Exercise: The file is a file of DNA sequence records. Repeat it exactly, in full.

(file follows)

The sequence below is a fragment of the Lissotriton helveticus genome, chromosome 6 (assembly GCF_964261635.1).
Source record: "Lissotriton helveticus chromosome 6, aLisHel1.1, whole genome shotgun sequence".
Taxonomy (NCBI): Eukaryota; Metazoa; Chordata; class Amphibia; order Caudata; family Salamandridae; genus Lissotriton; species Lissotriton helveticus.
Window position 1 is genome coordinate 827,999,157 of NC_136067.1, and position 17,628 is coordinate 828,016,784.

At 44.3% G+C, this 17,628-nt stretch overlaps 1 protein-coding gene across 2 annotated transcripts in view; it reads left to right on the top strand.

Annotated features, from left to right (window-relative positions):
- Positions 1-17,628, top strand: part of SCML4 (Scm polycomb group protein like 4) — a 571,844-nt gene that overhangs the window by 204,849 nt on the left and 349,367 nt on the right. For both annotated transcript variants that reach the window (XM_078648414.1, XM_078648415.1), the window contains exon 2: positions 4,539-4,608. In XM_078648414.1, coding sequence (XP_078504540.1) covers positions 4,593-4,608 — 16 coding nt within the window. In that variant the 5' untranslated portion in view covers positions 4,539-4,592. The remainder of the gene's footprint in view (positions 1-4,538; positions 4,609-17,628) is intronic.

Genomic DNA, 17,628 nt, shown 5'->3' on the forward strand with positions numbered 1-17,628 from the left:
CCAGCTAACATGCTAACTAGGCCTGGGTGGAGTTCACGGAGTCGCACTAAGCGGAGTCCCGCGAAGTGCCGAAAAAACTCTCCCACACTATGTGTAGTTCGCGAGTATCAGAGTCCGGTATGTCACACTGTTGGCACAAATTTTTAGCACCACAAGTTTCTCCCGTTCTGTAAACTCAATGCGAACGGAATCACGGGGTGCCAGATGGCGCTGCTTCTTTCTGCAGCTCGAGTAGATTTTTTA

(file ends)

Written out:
The sequence below is a fragment of the Lissotriton helveticus genome, chromosome 6 (assembly GCF_964261635.1).
Source record: "Lissotriton helveticus chromosome 6, aLisHel1.1, whole genome shotgun sequence".
Taxonomy (NCBI): Eukaryota; Metazoa; Chordata; class Amphibia; order Caudata; family Salamandridae; genus Lissotriton; species Lissotriton helveticus.
Window position 1 is genome coordinate 827,999,157 of NC_136067.1, and position 17,628 is coordinate 828,016,784.

At 44.3% G+C, this 17,628-nt stretch overlaps 1 protein-coding gene across 2 annotated transcripts in view; it reads left to right on the top strand.

Annotated features, from left to right (window-relative positions):
- Positions 1-17,628, top strand: part of SCML4 (Scm polycomb group protein like 4) — a 571,844-nt gene that overhangs the window by 204,849 nt on the left and 349,367 nt on the right. For both annotated transcript variants that reach the window (XM_078648414.1, XM_078648415.1), the window contains exon 2: positions 4,539-4,608. In XM_078648414.1, coding sequence (XP_078504540.1) covers positions 4,593-4,608 — 16 coding nt within the window. In that variant the 5' untranslated portion in view covers positions 4,539-4,592. The remainder of the gene's footprint in view (positions 1-4,538; positions 4,609-17,628) is intronic.

Genomic DNA, 17,628 nt, shown 5'->3' on the forward strand with positions numbered 1-17,628 from the left:
CCAGCTAACATGCTAACTAGGCCTGGGTGGAGTTCACGGAGTCGCACTAAGCGGAGTCCCGCGAAGTGCCGAAAAAACTCTCCCACACTATGTGTAGTTCGCGAGTATCAGAGTCCGGTATGTCACACTGTTGGCACAAATTTTTAGCACCACAAGTTTCTCCCGTTCTGTAAACTCAATGCGAACGGAATCACGGGGTGCCAGATGGCGCTGCTTCTTTCTGCAGCTCGAGTAGATTTTTTA